To be frank, knowing how useful these ratchets have been for me over the years, if I had to make a purchase right now, it would be for the 4pc set. If I consider that the 1/4″ and 3/8″ set is $62, and the stubby 3/8″ is on sale for $35 at Amazon right now, that’s nearly $100, where another $15 would get me the 1/2″ ratchet as well.
The Geawrench 84T 2-ratchet set is also on sale, for $48.
Gearwrench’s 4pc 120XP, 120 position is priced at $118.49 right now, but that doesn’t seem to be a sale price.
You get an even smaller swing arc, but I’d likely stick with the 90T ratchets, above. If I checked tech specs, I would expect to see the 90T ratchet to have slightly smaller tear drop head dimensions.
Yup – the 90T 3/8″ flex ratchet is 11.4″ long and with a 1.25″ head length and 0.47″ head thickness, while the 120XP 3/8″ flex ratchet is 11.5″ long with a 1.30″ head length and 0.55″ thickness. Hmm, that’s actually not a very big difference at all.
See More Gearwrench Deals Here
There’s a larger Gearwrench sale going on right now. Do you see anything else that’s noteworthy?
I’ve got the 1/2″ flexhead 120XP ratchet. It’s quite nice. I was surprised by the size the head though – I bought it online so I didn’t appreciate how much larger it would be compared to my long-handled Proto premium pear-head 1/2″ ratchet.
There’s a big price difference between the two though and the Proto doesn’t have the super fine tooth gearing of the Gearwrench – so I’m not knocking the 120XP. It definitely has its uses.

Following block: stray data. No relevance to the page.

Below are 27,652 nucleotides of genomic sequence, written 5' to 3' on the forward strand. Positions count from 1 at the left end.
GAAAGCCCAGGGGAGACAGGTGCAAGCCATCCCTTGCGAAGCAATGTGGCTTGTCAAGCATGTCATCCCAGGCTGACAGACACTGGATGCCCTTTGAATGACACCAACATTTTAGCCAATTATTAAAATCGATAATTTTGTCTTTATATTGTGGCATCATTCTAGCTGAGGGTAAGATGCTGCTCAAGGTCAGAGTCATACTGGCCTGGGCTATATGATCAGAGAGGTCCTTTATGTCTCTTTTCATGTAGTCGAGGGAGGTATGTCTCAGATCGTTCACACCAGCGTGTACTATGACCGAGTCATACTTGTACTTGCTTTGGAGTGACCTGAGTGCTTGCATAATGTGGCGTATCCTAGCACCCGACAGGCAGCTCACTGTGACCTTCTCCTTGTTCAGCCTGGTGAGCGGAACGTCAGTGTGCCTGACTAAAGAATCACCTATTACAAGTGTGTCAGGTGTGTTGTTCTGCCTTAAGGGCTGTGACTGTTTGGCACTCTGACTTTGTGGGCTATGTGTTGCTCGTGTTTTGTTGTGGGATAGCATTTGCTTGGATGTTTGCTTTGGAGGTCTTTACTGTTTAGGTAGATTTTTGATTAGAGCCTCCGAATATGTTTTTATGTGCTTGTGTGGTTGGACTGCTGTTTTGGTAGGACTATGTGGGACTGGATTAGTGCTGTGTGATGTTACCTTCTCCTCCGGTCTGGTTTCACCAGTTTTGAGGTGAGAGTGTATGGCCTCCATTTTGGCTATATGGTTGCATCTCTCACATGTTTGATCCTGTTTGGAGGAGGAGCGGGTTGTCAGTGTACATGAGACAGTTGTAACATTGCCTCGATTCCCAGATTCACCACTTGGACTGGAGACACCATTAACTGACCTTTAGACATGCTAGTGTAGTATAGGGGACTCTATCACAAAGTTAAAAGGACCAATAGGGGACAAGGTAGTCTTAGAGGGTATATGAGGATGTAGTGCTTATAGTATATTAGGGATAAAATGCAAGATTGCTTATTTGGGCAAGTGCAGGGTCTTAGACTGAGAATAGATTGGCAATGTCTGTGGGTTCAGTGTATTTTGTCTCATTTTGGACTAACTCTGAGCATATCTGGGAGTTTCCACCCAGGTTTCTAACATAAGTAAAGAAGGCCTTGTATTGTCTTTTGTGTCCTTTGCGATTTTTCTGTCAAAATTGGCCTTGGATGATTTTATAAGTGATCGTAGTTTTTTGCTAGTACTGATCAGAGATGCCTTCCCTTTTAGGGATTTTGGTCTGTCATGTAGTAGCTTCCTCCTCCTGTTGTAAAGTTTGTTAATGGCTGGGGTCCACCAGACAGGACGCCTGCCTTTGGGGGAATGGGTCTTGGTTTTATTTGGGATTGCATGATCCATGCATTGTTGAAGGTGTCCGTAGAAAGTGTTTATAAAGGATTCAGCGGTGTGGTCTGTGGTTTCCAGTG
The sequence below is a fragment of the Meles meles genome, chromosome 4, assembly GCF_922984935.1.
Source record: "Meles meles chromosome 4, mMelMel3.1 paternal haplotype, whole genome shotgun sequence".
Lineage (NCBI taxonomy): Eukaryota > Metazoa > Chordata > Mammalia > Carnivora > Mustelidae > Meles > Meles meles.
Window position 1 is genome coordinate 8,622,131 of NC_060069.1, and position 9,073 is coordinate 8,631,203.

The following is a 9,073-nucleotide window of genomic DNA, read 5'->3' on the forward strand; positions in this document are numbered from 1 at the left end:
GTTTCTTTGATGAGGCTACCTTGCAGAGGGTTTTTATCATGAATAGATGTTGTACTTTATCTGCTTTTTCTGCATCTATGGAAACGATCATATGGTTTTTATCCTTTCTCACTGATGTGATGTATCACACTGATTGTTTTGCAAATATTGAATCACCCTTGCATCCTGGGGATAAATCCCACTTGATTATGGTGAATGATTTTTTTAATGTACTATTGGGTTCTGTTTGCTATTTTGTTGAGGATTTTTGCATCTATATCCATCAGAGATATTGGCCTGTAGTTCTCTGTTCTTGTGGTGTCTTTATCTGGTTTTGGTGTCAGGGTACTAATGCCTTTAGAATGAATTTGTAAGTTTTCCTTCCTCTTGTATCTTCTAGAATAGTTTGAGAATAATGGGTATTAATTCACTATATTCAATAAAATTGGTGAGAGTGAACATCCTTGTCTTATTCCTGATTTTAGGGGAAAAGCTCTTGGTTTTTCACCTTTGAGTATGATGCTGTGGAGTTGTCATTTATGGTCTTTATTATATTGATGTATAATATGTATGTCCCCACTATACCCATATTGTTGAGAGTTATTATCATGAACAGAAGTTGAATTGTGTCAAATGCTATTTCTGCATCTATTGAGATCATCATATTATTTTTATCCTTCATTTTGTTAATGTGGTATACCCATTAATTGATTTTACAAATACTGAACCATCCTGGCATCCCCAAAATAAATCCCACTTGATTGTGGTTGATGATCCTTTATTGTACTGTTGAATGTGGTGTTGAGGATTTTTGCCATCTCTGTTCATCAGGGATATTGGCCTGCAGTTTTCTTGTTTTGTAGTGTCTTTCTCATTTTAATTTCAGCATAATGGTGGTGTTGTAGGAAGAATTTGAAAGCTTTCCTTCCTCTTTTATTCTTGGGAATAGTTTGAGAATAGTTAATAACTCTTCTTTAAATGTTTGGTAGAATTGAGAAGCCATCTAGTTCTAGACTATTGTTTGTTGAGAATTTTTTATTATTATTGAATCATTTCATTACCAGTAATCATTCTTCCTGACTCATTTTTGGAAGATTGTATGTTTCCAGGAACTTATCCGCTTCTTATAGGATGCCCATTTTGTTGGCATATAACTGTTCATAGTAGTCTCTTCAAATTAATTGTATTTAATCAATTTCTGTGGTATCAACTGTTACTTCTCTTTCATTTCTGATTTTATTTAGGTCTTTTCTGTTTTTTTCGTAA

I also thought I would be more impressed with the 120 position gearing, but with a ratchet handle that long it still takes a longer swing arc than I expected to click to the next tooth (that’s just math, not something wrong with the 120XP). I bring that up because a 90-tooth single pawl ratchet in the same length is going to have an even larger swing arc – might be a reason to get the 120 instead – especially if the set will compliment ratchets you already own.
On the otherhand, I prefer my Proto ratchet to the 120XP in most cases even though it’s only like 45T (but I don’t regret having the 120XP in my arsenal). So if this were my only, or primary, set of ratchets I’d probably lean towards the 90T versions.
In 3/8″ and especially 1/2″ drive, I much prefer long-handle ratchets like these. Too often I’ve got to strain pretty hard to loosen bolts of that size if I use a regular length ratchet and I find it easier to feel when the bolt is at the right torque.